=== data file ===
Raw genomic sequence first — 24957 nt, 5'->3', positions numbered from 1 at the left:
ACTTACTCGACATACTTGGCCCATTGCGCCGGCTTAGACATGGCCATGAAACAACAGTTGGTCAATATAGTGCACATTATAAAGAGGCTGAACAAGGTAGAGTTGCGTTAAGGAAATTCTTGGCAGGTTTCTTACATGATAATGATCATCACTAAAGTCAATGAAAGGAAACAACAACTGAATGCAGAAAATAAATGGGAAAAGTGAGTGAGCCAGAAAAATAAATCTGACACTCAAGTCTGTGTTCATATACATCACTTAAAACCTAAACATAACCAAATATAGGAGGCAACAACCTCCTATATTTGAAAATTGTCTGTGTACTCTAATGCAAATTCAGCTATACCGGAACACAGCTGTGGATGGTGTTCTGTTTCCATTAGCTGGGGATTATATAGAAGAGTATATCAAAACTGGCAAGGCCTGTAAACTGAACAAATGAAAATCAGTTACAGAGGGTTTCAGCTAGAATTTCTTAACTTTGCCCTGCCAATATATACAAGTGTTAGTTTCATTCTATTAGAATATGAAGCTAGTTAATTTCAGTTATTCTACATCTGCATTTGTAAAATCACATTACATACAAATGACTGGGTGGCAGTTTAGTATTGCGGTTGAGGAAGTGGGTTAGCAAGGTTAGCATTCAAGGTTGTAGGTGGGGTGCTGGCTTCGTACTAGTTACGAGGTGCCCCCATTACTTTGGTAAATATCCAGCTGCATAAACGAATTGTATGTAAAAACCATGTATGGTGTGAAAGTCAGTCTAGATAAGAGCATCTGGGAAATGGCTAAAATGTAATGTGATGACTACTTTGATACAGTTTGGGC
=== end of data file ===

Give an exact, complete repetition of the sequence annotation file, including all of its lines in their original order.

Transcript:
Raw genomic sequence first — 24957 nt, 5'->3', positions numbered from 1 at the left:
ACTTACTCGACATACTTGGCCCATTGCGCCGGCTTAGACATGGCCATGAAACAACAGTTGGTCAATATAGTGCACATTATAAAGAGGCTGAACAAGGTAGAGTTGCGTTAAGGAAATTCTTGGCAGGTTTCTTACATGATAATGATCATCACTAAAGTCAATGAAAGGAAACAACAACTGAATGCAGAAAATAAATGGGAAAAGTGAGTGAGCCAGAAAAATAAATCTGACACTCAAGTCTGTGTTCATATACATCACTTAAAACCTAAACATAACCAAATATAGGAGGCAACAACCTCCTATATTTGAAAATTGTCTGTGTACTCTAATGCAAATTCAGCTATACCGGAACACAGCTGTGGATGGTGTTCTGTTTCCATTAGCTGGGGATTATATAGAAGAGTATATCAAAACTGGCAAGGCCTGTAAACTGAACAAATGAAAATCAGTTACAGAGGGTTTCAGCTAGAATTTCTTAACTTTGCCCTGCCAATATATACAAGTGTTAGTTTCATTCTATTAGAATATGAAGCTAGTTAATTTCAGTTATTCTACATCTGCATTTGTAAAATCACATTACATACAAATGACTGGGTGGCAGTTTAGTATTGCGGTTGAGGAAGTGGGTTAGCAAGGTTAGCATTCAAGGTTGTAGGTGGGGTGCTGGCTTCGTACTAGTTACGAGGTGCCCCCATTACTTTGGTAAATATCCAGCTGCATAAACGAATTGTATGTAAAAACCATGTATGGTGTGAAAGTCAGTCTAGATAAGAGCATCTGGGAAATGGCTAAAATGTAATGTGATGACTACTTTGATACAGTTTGGGC